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incoln's Secretary of the Treasury.
McCulloch wanted a specialized Treasury police to
combat counterfeiting. Abraham Lincoln agreed
that this seemed a good idea, and, with a terrible
irony, Abraham Lincoln was shot that very night by
John Wilkes Booth.
The Secret Service originally had nothing to do
with protecting Presidents. They didn't take this on
as a regular assignment until after the Garfield
assassination in 1881. And they didn't get any
Congressional money for it until President McKinley
was shot in 1901. The Service was originally
designed for one purpose: destroying counterfeiters.
There are interesting parallels between the
Service's nineteenth-century entry into
counterfeiting, and America's twentieth-century
entry into computer-crime.
In 1865, America's paper currency was a terrible
muddle. Security was drastically bad. Currency was
printed on the spot by local banks in literally
hundreds of different designs. No one really knew
what the heck a dollar bill was supposed to look like.
Bogus bills passed easily. If some joker told you that
a one-dollar bill from the ъailroad Bank of Lowell,
Massachusetts had a woman leaning on a shield,
with a locomotive, a cornucopia, a compass, various
agricultural implements, a railroad bridge, and
some factories, then you pretty much had to take his
word for it. (And in fact he was telling the truth!)
*Sixteen hundred* local American banks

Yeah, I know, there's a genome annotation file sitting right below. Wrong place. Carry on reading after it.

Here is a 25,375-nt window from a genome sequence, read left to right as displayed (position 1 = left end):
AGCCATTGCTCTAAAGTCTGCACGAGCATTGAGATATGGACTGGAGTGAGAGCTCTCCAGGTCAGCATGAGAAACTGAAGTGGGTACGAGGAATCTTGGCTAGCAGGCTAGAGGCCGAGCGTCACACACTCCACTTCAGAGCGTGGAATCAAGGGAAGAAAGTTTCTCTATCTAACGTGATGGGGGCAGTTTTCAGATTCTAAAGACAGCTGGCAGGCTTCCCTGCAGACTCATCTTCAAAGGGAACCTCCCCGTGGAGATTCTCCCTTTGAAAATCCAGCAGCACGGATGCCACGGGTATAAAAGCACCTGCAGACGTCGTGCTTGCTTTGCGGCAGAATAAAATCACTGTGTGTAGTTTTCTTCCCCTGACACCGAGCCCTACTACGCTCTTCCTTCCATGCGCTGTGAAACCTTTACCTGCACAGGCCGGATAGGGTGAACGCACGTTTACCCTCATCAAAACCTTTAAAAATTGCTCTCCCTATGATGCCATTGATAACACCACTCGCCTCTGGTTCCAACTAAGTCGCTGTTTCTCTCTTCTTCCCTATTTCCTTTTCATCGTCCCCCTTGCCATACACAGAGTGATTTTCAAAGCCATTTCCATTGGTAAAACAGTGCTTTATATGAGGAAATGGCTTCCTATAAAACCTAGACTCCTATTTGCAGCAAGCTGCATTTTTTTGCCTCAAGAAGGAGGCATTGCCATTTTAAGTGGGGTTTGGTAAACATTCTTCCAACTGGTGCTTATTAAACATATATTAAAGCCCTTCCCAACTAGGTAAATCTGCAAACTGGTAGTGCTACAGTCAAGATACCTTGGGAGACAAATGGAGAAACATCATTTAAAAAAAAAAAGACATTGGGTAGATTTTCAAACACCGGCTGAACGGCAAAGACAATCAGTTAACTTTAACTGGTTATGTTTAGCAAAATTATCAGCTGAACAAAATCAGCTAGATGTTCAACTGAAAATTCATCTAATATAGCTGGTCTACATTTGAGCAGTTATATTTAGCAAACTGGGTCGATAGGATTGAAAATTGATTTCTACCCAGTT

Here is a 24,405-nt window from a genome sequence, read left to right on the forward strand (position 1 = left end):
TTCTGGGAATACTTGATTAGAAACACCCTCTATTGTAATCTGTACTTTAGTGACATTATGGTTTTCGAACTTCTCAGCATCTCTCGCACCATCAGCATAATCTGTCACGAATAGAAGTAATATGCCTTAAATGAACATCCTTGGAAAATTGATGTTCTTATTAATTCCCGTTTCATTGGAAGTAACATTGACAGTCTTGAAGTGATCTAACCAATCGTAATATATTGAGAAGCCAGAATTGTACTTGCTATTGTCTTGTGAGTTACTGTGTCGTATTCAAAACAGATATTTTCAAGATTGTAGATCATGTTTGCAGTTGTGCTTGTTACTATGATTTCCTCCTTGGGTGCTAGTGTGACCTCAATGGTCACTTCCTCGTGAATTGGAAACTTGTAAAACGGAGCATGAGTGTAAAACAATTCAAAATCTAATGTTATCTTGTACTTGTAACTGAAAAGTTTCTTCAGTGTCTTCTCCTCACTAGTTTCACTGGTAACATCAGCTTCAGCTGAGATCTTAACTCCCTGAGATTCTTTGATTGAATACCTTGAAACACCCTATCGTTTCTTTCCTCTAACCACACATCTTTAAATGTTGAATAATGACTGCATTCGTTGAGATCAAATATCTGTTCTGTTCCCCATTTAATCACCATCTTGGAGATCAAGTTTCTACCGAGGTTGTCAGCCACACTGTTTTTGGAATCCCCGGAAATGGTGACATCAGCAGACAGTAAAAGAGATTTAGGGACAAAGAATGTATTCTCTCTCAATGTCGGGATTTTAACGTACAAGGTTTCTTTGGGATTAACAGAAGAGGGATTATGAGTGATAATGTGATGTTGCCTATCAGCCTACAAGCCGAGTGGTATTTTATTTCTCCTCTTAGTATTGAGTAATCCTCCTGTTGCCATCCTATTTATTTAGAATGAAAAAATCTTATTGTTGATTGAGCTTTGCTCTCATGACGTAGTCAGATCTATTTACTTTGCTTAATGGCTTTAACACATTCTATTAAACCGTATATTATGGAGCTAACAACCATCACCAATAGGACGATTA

designed and printed their own paper currency, and
there were no general standards for security. Like a
badly guarded node in a computer network, badly
designed bills were easy to fake, and posed a
security hazard for the entire monetary system.
No one knew the exact extent of the threat to
the currency. There were panicked estimates that as
much as a third of the entire national currency was
faked. Counterfeiters -- known as "boodlers" in the
underground slang of the time -- were mostly
technically skilled printers who had gone to the bad.
Many had once worked printing legitimate currency.
Boodlers operated in rings and gangs. Technical
experts engraved the bogus plates -- commonly in
basements in New York City. Smooth confidence
men passed large wads of high-quality, high-
denomination fakes, including the really
sophisticated stuff -- government bonds, stock
certificates, and railway shares. Cheaper, botched
fakes were sold or sharewared to low-level gangs of
boodler wannabes. (The really cheesy lowlife
boodlers merely upgraded real bills by altering face
values, changing ones to fives, tens to hundreds, and
The techniques of boodling were little-known
and regarded with a certain awe by the mid-
nineteenth-century public. The ability to
manipulate the system for rip-off seemed
diabolically clever. As the skill and daring of the
boodlers increased, the situation became
intolerable. The federal government stepped in,
and began offering its own federal currency, which
was printed in fancy green ink, but only on the back -
- the original "greenbacks." And at first, the
improved security of the well-designed, well-printed